Last weekend, I was among the throngs of people that went to see Captain America: Civil War, the latest installment from Marvel (Disney). As usual, the movie was packed with great visual effects, a decent story line and, of course, a great set-up for the next installment that will assuredly come out in the next 12-18 months.
Captain America: Civil War set new box office records, passing the $200 million mark domestically – in just five days and becoming the fifth-fastest movie ever to cross that milestone. Global box office receipts are over $530 million. China represents over 80% of foreign ticket sales. And that’s what captured my interest, especially when looking at Marvel’s mobile-first gaming business.
If you look in the iTunes or Google Play stores, you will find a panoply of Marvel game titles to play on your mobile device of choice. On the other hand if you are looking for Marvel titles for your gaming console, you won’t find as robust a selection. Marvel is smartly fishing where the fish are, especially in their biggest and fastest-growing market – China.
This mobile-first approach makes total sense. In China, smartphones account for 80% of new phone sales, contributing to their position as the world’s largest smartphone market. When you combine the worlds largest mobile audience, with the rapid growth in casual gaming, a mobile-first gaming strategy makes perfect sense. Why spend big development dollars on a console when a smartphone app is far less expensive and enables more gaming time, since gamers are not tied to console devices.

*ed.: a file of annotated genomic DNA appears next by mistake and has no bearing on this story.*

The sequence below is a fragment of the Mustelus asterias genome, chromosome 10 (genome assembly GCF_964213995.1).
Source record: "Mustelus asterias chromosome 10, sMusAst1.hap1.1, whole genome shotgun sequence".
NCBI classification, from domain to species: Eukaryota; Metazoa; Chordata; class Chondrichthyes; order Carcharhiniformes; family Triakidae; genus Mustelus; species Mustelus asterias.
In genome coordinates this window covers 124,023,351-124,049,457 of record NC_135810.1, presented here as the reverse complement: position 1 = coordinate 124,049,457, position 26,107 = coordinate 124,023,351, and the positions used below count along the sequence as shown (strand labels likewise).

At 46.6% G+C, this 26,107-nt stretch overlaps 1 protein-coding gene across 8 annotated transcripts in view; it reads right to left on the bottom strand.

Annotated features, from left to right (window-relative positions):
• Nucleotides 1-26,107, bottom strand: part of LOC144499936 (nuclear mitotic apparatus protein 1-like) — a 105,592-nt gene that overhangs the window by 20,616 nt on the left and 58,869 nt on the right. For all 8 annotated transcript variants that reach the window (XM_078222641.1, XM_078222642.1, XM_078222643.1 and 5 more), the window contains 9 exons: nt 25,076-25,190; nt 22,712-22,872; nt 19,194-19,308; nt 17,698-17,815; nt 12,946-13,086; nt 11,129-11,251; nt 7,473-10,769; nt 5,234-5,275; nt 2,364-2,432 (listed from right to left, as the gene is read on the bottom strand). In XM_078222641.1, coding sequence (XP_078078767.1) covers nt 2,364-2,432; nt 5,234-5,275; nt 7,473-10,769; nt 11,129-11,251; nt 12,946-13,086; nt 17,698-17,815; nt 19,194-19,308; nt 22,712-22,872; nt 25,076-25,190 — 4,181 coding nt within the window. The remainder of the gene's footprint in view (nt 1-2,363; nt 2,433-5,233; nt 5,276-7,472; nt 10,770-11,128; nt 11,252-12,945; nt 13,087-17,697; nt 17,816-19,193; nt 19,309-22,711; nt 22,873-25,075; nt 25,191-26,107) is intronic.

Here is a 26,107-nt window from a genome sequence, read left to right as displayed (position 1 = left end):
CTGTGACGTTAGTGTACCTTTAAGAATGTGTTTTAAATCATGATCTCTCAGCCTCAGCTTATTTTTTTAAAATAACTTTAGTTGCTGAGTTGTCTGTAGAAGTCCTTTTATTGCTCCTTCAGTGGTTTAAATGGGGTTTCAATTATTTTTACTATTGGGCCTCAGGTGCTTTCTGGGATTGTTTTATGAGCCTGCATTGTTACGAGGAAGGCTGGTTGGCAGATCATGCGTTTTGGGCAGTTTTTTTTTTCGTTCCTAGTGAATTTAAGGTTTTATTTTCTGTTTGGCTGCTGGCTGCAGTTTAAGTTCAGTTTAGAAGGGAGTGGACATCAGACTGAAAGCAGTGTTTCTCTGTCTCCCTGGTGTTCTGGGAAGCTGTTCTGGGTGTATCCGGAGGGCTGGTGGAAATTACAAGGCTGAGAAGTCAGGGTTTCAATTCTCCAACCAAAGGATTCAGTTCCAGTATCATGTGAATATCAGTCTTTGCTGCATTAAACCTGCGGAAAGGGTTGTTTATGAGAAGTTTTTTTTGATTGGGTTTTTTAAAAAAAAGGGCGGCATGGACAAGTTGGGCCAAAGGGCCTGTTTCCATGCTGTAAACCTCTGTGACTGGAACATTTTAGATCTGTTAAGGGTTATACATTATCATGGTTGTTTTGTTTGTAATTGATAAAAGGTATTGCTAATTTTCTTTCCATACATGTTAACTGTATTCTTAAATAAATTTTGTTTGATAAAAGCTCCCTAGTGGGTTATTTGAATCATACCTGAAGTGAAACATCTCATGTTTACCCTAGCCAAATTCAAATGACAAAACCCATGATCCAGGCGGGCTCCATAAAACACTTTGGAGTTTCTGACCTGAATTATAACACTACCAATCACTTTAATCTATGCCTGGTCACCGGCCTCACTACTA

Another advantage to a mobile-first gaming strategy is that it’s speed-to-market for new game titles and ease of pushing updates to storylines. This rapid development and easy access to a massive install base enables Marvel to reach their biggest fans every day with 24-hour access. The law of big numbers works well here for time spent with the Marvel brand and helps build loyalty and habituated app use, which is high on mobile devices. Furthermore, these apps provide a perfect vehicle to promote upcoming theatrical releases, new characters or any other storyline/character development that fans are craving.
Another upside for Marvel is that these highly accessible apps help introduce and familiarize the sea of Marvel characters with an audience that didn’t grow up seeing their characters on Saturday morning TV or even in comic books. And those new Marvel fans represent a huge new revenue base for Marvel.
Disney is beyond pleased with the success they are seeing from their acquisition of Marvel. Pretty impressive from a company that just 15 years ago, was bankrupt. Goes to show what a great content, licensing and mobile-first strategy can do for an old school business.
There are a lot of ideas and plays from Marvel’s content and mobile playbook that many other marketers, entertainment, packaged goods or even services can learn from a well thought out content strategy and how it’s delivered. I realize not every marketer sees Chinese consumers as a target audience. I think one of the lessons we can take from how Marvel is engaging with their Chinese consumers is leveraging consumer insights and a smart content syndication strategy.
That can certainly be applied to several consumer groups here in the US. Marvel has certainly found the winning plays and keeps running them in China and around the world. In the process, they have revolutionized how marketers of all walks should think about leveraging and syndicating their content to engage consumers. Will it take a revolution or full on civil war within your organization replicate some of these winning plays?